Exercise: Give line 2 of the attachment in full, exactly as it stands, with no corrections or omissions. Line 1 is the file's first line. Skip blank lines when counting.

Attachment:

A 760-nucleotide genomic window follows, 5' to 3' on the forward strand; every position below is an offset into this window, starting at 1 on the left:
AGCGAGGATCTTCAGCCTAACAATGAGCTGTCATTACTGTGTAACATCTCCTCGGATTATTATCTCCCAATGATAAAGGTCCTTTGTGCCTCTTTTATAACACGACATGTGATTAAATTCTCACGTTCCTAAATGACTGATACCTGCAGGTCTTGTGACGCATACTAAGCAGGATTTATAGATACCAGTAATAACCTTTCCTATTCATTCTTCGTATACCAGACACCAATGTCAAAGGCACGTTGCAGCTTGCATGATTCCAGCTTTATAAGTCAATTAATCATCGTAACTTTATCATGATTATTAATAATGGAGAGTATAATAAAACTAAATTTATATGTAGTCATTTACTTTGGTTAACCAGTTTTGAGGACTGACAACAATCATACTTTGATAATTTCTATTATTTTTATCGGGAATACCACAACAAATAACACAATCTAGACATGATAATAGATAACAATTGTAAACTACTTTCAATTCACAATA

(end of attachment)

AGCGAGGATCTTCAGCCTAACAATGAGCTGTCATTACTGTGTAACATCTCCTCGGATTATTATCTCCCAATGATAAAGGTCCTTTGTGCCTCTTTTATAACACGACATGTGATTAAATTCTCACGTTCCTAAATGACTGATACCTGCAGGTCTTGTGACGCATACTAAGCAGGATTTATAGATACCAGTAATAACCTTTCCTATTCATTCTTCGTATACCAGACACCAATGTCAAAGGCACGTTGCAGCTTGCATGATTCCAGCTTTATAAGTCAATTAATCATCGTAACTTTATCATGATTATTAATAATGGAGAGTATAATAAAACTAAATTTATATGTAGTCATTTACTTTGGTTAACCAGTTTTGAGGACTGACAACAATCATACTTTGATAATTTCTATTATTTTTATCGGGAATACCACAACAAATAACACAATCTAGACATGATAATAGATAACAATTGTAAACTACTTTCAATTCACAATA